Most of these tanks are shallow and by deepening them and water proofing them large area of water spread will become available for locating the treatment plant and pump house. The head for pumping will be much lower than the head, which has to be overcome with the existing sources. Alternatively, treating stations can be located on top off tanks.

    On account of the proximity to the City as well as the low head for pumping, this project is bound to be cost effective.

    Moreover, in future, existing sources of water supply to Bangalore are bound to prove inadequate and new sources have to be identified. This can be one such important source.

    For implementation of this project, major storm water drains and the tanks connected to these storm water drains will have to be handed over to BWSSB for proper management and the amount being spent on construction/maintenance of these drains and tanks, has to be transferred to BWSSB by the concerned authorities.

  2. Improving the inflow from Arkavathy:
    Hesarghatta and T. G. Halli are the historical sources of water for Bangalore City. In recent past inflow in both these reservoirs has been reduced. A detailed survey of the catchment areas of Arkavathi and Kumudwathi rivers proved afforestation and soil conservation measures may improve the inflow, reduce soil erosion and improve the environment in the catchment areas. On account of these attributes, it should be possible to attract external funding for such project.

  3. Converting waste into wealth - sewage to be transformed into a revenue earning resource:
    Presently only 30% of the sewage is being captured by BWSSB lines. A big project can be launched to capture the entire sewage and by providing sewage treatment plants using latest technology. The water of usable quality can be obtained and supplied to relevant users at reasonable cost. The -solid/ waste can be sold as fertilizers and many important chemicals/minerals can be recovered from the consumers. The methane produced can be used for production of power at low cost.

    Incidentally, this will also improve the environment and reduce pollution by eliminating the sewage which is flowing in valleys at present.

    On account of (a) availability of treated water for re-use, (b) possibility of cost recovery, and (c) environmental improvement, it will be easy to get funding for this project.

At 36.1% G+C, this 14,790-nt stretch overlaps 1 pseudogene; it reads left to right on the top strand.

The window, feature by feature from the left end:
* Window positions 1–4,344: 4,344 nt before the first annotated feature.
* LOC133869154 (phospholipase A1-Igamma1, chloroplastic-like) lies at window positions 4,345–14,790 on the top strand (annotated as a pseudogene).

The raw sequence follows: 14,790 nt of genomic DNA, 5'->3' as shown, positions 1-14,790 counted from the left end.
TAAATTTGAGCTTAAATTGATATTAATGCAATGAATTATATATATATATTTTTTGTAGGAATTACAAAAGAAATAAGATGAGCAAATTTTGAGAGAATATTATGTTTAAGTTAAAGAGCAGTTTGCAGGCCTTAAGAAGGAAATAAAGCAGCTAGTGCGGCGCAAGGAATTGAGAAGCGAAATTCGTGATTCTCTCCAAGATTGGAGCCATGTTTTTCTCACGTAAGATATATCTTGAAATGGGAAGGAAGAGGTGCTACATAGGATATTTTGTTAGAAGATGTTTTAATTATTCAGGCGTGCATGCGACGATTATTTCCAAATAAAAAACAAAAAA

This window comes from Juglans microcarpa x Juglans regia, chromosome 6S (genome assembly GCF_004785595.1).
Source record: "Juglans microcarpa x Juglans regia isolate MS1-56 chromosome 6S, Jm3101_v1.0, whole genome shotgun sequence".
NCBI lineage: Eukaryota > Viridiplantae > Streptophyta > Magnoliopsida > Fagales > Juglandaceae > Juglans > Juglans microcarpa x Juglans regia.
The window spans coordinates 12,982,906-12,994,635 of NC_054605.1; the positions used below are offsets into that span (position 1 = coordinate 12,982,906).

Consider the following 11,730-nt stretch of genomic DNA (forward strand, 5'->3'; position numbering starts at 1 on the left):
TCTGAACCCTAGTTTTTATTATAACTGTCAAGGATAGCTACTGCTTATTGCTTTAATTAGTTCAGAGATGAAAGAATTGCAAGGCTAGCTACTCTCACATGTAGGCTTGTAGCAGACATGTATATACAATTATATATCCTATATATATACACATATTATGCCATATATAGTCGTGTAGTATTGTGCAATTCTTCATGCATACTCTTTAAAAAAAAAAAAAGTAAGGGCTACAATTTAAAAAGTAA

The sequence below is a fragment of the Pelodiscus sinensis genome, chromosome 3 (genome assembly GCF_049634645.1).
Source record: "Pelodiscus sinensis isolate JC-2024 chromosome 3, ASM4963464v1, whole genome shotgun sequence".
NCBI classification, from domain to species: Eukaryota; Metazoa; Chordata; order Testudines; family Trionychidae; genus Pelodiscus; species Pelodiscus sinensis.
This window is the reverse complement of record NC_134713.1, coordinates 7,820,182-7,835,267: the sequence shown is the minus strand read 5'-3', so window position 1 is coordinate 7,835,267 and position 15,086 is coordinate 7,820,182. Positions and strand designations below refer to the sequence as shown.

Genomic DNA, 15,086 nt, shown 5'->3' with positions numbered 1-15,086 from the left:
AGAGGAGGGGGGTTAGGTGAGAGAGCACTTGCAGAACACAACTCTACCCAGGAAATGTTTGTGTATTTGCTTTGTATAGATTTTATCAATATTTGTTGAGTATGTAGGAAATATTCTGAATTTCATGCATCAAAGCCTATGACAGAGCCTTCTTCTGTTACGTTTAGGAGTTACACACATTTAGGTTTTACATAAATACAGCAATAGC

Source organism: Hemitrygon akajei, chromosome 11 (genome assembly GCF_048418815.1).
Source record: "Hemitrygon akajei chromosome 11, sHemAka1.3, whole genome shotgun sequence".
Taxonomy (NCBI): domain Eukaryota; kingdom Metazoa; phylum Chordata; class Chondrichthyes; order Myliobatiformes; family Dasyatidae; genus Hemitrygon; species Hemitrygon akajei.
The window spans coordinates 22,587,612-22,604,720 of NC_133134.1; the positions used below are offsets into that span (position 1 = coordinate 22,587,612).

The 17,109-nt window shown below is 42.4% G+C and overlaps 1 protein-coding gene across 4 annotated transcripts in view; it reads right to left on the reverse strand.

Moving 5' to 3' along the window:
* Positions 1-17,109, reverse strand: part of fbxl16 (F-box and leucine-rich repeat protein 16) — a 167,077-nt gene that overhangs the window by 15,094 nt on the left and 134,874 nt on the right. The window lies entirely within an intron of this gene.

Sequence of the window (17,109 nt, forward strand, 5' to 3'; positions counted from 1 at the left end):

J P Sharma, Chairman BWSSB


Justice M. F. Saldanha speaks up for greenary

In a recent broadcast Justice M. F. Saldanha spoke about the sensible and successful way in which Bangalore's water problems were looked after in the old days.

"For the urban areas, I recommend in the first instance, a cleansing of all existing lakes, big and small, on a warfooting. Secondly, I advocate a total restoration of all tanks to their original condition. Our elders, over the centuries, believed in basic science, they knew how to collect and conserve water and how to preserve the environment. What we need is a return to those times."

As we all know, there is a close connection between tree cover and water; trees are needed to replenish ground water, as well as to preserve surface water by preventing siltation of tanks. Justice Saldanha recently emphasized the urgency of protecting our trees from the many dangers which threatened them.

"What needs to be done first is to bring to book the tribe of forest contractors. These persons, who are the friends of the Forest Dept. and who are keeping the forest officials rich, possess the equipment, the staff, the money and the political backing to devastate the forests and get away unscathed. Timber is so very valuable today that there is plenty of money to go around. I quote an example of no other place than the state capital Bangalore City. In 1995 as many as 101 recorded, day light dacoities took place in the city of Bangalore. Armed gangs terrorised citizens in broad day light and looted every single sandalwood tree in the city. 18 of these were from the Cubbon Park, which falls within the jurisdiction of the Cubbon Park Police Station - 1 Kilometre from the office of the Police Commissioner and 1/2 a Kilometre from the state Govt. Headquarters at the Vidhana Soudha. A little known fact is that during this period of time all those who owned the remaining few sandalwood trees has been requested to intimate the Forest Dept. and the Police so that at least the last of the lot could be protected. The sad outcome was that in every- case where such intimation was given, within 24 hours, the gang would come and take away the tree. Does one need any further proof of the 100% collusion between the authorities and the poachers. The then Police Commissioner informed the citizens that not a single one of these cases could be detected. This is an example of how deep seated and, all pervading the rot has sunk even at the level of the State Headquarters. Dealing in timber and forest produce must be monitored, particularly interstate smuggling and international smuggling. Recent surveys have indicated that inter-state smuggling from Karnataka and Tamil Nadu to Kerala has been increasing at the galloping rate of 500% per year. Simultaneously it is necessary to have a target for reforestation and afforestation at the minimum rate of 10 million trees per year. This includes not only plantation of saplings but more importantly, protective maintenance as far as planning is concerned. An area by area tree census must be carried out and periodic inspections done, with deterrent punishments awarded to any person who damages or destroys trees.

In all urban areas, I recommend that every one of the parks and gardens be handed over for maintenance to citizen's committees and that the Horticulture Departments be totally disbanded. Through a process of private sponsorship, every one of the parks and gardens can be saved to start with and can thereafter be converted into a thing of beauty."